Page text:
The protected area of Parque Nacional Perito Moreno has more than 100 kilometres of trails through which you can walk and discover the wonders hidden in one of the wildest national parks in Patagonia. Most of the trails have been recently built with gentle slopes and based on sustainable design principles so that they can be enjoyed by families as well as by experienced hikers. There are short trails, which require only a few hours to hike, and longer trails that can take 2-5 days to complete. The latter have shelters and camping areas strategically located to make it easier for visitors.

The biggest difference to other national parks in Patagonia is that you will most likely be walking on your own. The low number of visitors guarantees an unspoilt and raw experience, making trekking in the park a fascinating adventure, serving as a reminder how small we humans are. Get ready for an unforgettable trip through these rugged landscapes that eventually might have you philosophying about life.

Hiker walking in front of Monte San Lorenzo

Not only will hiking get you up close and personal with the pristine nature of the park, it will also take you on a tour through some important Patagonian ecosystems. Most trails start in the Patagonian Grassland, a desert-like landscape with grasses and scattered shrubs. The further west you go, the more you’ll be walking through Lenga forests. Above the treeline you’ll encounter alpine surroundings where vegetation becomes scarce, as rocks and ice take over.

There’s many things to see around here and it is recommended to keep your eyes open during your hikes in Parque Nacional Perito Moreno, as you might come across some of Patagonia’s wildlife. It is almost impossible to visit the park without seeing some of the most common bird species like flamingoes, the Austral parakeet, the Magellanic woodpecker or even an Andean condor. The most common mammals are Guanacos, the Andean Grey Fox, the elusive Puma and a few other, smaller Patagonian rodents and wildcats.

Popular Hikes

The newly built trail system in the park offers keen hikers and adventurers quite a few options to choose from. Ask at Onelli Information Center for more trails and maps. Here’s a small selection:

Circuito Península Belgrano

Beautiful hike across the gentle landscape of Península Belgrano offering spectacular views of Lago Belgrano and the surrounding hills. One of the most striking aspects of this lake is its unique colouring, which gradually changes from its northern to its southern end. There are two circuits sharing the beginning and end; the difference being that the small circuit crosses the centre of the peninsula, while the large circuit runs more or less along its western and southern shores.

Distant view of Lago Belgrano
  • Distance: 19km (round trip)
  • Duration: 1-2 days (round trip)
  • Max. elevation: 930m
  • Level: intermediate
  • Registration: necessary
Views 80%
Adventure 75%
Full Trail Description

Circuito Valle del Río Lácteo & Laguna de los Témpanos

Takes you through the valley of the Río Lácteo to the base of Monte San Lorenzo. At the end of this trail you reach the Refugio Doug & Kris Tompkins and the rustic Puesto San Lorenzo, an old wooden hut. This is my favourite trail in the park – check out this little write up from my first trip there (before the trail and refugio had been built). Come prepared for crossing rivers.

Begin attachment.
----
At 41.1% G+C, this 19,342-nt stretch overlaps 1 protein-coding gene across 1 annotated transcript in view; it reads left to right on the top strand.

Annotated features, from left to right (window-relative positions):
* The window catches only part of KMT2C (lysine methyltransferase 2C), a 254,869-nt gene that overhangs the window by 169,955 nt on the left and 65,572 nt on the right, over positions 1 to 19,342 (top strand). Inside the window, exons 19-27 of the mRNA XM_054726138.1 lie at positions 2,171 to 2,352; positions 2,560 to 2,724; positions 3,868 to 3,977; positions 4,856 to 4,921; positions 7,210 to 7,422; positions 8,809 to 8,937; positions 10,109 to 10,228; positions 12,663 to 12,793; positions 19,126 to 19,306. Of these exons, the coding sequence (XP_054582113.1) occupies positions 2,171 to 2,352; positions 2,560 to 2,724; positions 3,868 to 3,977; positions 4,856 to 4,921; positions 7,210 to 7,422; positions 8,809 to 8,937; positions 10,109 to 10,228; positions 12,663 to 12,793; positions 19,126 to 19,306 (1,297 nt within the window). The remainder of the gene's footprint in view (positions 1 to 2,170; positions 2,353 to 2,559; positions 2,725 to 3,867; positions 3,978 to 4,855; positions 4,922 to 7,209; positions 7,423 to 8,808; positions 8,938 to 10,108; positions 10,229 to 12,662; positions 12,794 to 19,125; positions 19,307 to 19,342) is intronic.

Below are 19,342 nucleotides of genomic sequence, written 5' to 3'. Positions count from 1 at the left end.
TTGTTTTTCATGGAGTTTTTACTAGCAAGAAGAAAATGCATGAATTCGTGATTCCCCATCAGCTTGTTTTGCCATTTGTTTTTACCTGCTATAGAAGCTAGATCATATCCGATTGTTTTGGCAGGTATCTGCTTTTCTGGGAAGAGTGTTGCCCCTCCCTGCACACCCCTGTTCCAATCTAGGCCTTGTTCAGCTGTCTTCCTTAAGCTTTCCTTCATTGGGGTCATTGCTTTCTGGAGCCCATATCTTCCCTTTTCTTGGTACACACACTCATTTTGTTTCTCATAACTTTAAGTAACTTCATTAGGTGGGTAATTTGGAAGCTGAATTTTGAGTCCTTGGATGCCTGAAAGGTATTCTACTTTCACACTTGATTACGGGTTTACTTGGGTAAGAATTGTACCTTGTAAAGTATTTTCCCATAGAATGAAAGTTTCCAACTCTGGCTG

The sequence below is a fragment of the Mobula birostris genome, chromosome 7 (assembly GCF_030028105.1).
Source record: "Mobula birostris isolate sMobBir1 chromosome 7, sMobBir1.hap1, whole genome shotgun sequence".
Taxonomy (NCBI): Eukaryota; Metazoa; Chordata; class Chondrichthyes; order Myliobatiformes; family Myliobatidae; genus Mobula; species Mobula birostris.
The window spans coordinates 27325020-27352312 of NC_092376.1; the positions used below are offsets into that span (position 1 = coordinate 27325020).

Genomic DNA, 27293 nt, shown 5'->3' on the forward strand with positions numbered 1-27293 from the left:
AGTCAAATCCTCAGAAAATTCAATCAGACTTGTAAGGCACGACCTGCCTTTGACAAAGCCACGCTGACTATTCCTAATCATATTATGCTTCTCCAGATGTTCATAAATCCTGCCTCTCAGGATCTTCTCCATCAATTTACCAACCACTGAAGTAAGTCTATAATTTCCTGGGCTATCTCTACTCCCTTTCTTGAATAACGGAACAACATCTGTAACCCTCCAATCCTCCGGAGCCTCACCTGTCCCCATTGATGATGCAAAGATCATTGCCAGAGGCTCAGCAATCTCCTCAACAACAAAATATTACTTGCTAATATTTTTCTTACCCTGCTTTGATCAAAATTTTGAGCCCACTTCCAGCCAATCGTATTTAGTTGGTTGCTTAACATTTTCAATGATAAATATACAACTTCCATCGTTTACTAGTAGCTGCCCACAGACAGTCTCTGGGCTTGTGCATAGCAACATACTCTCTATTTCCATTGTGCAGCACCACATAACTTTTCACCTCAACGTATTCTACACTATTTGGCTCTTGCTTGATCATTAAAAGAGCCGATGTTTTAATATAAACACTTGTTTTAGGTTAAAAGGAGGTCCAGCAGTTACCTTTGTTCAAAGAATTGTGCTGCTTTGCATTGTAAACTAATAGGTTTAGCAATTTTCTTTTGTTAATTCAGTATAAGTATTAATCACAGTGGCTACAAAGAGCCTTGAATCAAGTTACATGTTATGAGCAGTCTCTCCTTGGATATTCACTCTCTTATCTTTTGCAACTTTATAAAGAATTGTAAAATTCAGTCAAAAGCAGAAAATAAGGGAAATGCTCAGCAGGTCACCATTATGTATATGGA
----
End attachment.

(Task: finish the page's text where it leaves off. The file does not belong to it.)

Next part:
Hiker in front of Puesto San Lorenzo
  • Distance: 35km (round trip)
  • Duration: 2-3 days (round trip)
  • Max. elevation: 1171m
  • Level: advanced
  • Registration: necessary
Views 100%
Adventure 100%
Full Trail Description

Cerro Léon

The trail to Cerro Léon is a moderate (but demanding) walk to a central viewpoint in the park. Enjoy the epic views of Valle del Río Lácteo and Cerro Volcán in the north and the turquoise waters of Lago Belgrano in the south. It can be accessed from El Rincón Camping Area or from the vicinity of Estancia La Oriental (the latter being considerably longer).

  • Distance: 6km (round trip from El Rincón)
  • Duration: 2-3 hours (round trip)
  • Max. elevation: 1405m
  • Level: intermediate
  • Registration: necessary
Full Trail Description

Circuito Azara

This trail crosses from the grasslands to the lenga forests of the Azara sector and offers extensive views of the surrounding lakes and mountains. Although the trail itself isn’t that tough, the circuit as a whole is quite demanding due to its total distance and the time it takes to complete. It starts at the Azara car park in the south of the park.

  • Distance: 91km (round trip)
  • Duration: 3-5 day (round trip)
  • Max. elevation: 977m
  • Level: advanced
  • Registration: necessary
Full Trail Description

Advice for Hikers

Weather & Climate

Before going on a hike in this part of the world, you should know a few things about weather in Patagonia. First of all: Patagonia can give you basically three seasons in one day, which means: sun, rain and snow. Weather is very unpredictable and can change quickly. Plus: don’t be surprised if you find yourself battling 100+ km/h winds. It’s best to check a reliable weather forecast (locals use Windguru, which also worked well for me in the past), to get a rough idea what to expect. But in any case: be prepared for everything.

The summer season in the park lasts roughly from December to February and offers the warmest temperatures. On sunny days with little wind you might be on the trail in a t-shirt and shorts. Nights can get frosty in shoulder season (October, April), but the notorious wind should be less of a nuisance. Have in mind that Parque Nacional Perito Moreno lies at a higher altitude than the popular national parks in southern Patagonia. Climate is considerably colder. Also, there is not as much protection from the wind as you might wish for.